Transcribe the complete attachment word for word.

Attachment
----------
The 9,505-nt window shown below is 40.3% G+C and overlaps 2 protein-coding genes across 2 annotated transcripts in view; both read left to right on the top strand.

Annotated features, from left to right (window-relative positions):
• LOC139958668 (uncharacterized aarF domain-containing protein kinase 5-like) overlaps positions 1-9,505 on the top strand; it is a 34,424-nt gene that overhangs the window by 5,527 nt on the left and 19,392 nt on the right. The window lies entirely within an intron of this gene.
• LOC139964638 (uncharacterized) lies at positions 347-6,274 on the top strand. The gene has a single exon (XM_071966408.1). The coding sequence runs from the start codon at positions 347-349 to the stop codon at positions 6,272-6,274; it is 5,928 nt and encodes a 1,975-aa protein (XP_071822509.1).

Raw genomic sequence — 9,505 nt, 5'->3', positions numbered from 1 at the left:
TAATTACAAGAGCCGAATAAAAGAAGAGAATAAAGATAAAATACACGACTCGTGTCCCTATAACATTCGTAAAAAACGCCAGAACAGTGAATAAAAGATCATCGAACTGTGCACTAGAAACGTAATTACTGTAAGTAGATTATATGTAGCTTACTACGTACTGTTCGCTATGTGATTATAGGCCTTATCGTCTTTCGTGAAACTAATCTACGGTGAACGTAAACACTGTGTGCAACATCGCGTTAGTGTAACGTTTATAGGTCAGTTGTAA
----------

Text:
The 9,505-nt window shown below is 40.3% G+C and overlaps 2 protein-coding genes across 2 annotated transcripts in view; both read left to right on the top strand.

Annotated features, from left to right (window-relative positions):
• LOC139958668 (uncharacterized aarF domain-containing protein kinase 5-like) overlaps positions 1-9,505 on the top strand; it is a 34,424-nt gene that overhangs the window by 5,527 nt on the left and 19,392 nt on the right. The window lies entirely within an intron of this gene.
• LOC139964638 (uncharacterized) lies at positions 347-6,274 on the top strand. The gene has a single exon (XM_071966408.1). The coding sequence runs from the start codon at positions 347-349 to the stop codon at positions 6,272-6,274; it is 5,928 nt and encodes a 1,975-aa protein (XP_071822509.1).

Raw genomic sequence — 9,505 nt, 5'->3', positions numbered from 1 at the left:
TAATTACAAGAGCCGAATAAAAGAAGAGAATAAAGATAAAATACACGACTCGTGTCCCTATAACATTCGTAAAAAACGCCAGAACAGTGAATAAAAGATCATCGAACTGTGCACTAGAAACGTAATTACTGTAAGTAGATTATATGTAGCTTACTACGTACTGTTCGCTATGTGATTATAGGCCTTATCGTCTTTCGTGAAACTAATCTACGGTGAACGTAAACACTGTGTGCAACATCGCGTTAGTGTAACGTTTATAGGTCAGTTGTAA